• I become irritable if I cannot access ketamine.
  • I feel as though I am constantly craving ketamine.
  • Since abusing ketamine, my memory and concentration levels have lessened.
  • I have built a high tolerance to ketamine, meaning I take larger amounts than I once did and consume more frequently than I once did
  • Since I have been abusing ketamine, I have noticed a breakdown in my close relationships.
  • Since abusing ketamine, I have neglected my personal and professional responsibilities.
  • I am no longer interested in socialising; I only associate with people who take ketamine.
  • Since I have been abusing ketamine, I have experienced panic attacks on more than one occasion.
  • I experience anxiety and depression if I can’t access ketamine.
  • I have attempted to reduce or quit ketamine but feel powerless to stop.

Why am I addicted to ketamine?

We stand steadfast in our belief that drug addiction does not discriminate; it can happen to anyone under any circumstances. With this being said, some factors may trigger ketamine abuse. Such factors could be:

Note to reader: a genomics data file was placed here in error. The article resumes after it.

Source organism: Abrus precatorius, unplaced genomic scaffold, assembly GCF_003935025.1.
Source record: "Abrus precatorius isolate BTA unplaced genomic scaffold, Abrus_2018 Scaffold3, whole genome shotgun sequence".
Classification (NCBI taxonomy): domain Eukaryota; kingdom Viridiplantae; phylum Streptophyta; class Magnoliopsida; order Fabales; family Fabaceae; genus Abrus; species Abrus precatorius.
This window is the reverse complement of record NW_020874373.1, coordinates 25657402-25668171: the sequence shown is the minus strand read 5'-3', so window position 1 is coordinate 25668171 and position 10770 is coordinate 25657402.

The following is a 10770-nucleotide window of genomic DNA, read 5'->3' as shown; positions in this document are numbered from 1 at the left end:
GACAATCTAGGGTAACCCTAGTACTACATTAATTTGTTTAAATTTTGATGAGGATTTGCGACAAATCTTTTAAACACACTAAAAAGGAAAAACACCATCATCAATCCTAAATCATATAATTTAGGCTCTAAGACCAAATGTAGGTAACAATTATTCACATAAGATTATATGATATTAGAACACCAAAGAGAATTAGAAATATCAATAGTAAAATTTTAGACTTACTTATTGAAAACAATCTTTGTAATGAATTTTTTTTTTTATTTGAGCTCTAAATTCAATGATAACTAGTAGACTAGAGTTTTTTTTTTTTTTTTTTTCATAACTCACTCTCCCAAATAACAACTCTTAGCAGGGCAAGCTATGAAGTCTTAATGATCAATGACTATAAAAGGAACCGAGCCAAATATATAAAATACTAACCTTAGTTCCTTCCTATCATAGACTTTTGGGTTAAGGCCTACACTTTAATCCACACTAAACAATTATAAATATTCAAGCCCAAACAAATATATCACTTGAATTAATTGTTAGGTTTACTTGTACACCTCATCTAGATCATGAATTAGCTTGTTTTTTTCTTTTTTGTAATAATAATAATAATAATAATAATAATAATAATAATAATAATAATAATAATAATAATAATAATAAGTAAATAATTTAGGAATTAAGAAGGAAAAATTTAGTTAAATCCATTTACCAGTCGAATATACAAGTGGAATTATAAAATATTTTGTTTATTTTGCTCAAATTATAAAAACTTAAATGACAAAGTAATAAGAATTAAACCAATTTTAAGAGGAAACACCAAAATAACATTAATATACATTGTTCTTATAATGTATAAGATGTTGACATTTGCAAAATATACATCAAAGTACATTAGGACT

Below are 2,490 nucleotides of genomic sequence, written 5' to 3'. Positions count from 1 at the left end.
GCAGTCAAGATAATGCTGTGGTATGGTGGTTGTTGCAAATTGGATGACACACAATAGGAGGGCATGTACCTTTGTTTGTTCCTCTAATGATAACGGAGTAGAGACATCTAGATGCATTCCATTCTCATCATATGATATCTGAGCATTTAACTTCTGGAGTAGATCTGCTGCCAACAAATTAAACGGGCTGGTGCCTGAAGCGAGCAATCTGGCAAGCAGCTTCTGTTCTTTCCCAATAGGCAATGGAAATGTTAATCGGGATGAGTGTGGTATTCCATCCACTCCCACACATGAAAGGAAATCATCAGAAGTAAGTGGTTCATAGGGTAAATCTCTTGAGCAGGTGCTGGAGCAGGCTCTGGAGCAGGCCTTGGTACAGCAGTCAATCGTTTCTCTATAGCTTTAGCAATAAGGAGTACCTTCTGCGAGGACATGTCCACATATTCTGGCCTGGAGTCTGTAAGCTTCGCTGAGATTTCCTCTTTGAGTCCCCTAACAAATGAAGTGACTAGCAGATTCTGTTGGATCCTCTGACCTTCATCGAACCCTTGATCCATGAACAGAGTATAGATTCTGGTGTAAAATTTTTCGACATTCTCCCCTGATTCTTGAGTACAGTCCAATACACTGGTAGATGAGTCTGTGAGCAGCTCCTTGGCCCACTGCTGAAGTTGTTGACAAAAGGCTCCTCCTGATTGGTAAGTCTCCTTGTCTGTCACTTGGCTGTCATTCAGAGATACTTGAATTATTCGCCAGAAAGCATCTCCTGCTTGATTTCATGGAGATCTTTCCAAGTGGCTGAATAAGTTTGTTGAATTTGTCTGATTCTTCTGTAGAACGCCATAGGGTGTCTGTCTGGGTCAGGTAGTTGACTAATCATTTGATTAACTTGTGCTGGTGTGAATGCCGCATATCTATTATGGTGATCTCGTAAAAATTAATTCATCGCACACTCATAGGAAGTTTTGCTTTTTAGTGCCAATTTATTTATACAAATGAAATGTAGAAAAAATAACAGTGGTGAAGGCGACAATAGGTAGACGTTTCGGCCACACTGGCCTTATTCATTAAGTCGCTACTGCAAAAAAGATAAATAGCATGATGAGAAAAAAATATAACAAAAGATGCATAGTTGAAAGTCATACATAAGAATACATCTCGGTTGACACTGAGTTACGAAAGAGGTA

Escaping trauma

Given that ketamine is a tranquiliser and its short-term effects are thought to bring about a sense of detachment from reality, numb pain and generate a sensation of calm, it’s easy to see how people may clutch onto it as a means of escape from more uncomfortable thoughts and feelings.

Life brings about many complications for us all, and there are times when problems get too much. We may have experienced grief, heartbreak, illness, rejection of some kind, unemployment, or any other reason that may contribute to feelings of depression. Frequently using ketamine may provide temporary relief for those in a low place.

Recreational habit

When consumed illegally, ketamine is considered a party drug, meaning that it is often consumed in clubs and social settings. If someone constantly uses ketamine each time they socialise, they may feel like they can’t enjoy themselves without it. Therefore, repeated ketamine abuse becomes a habit that could give way to ketamine addiction.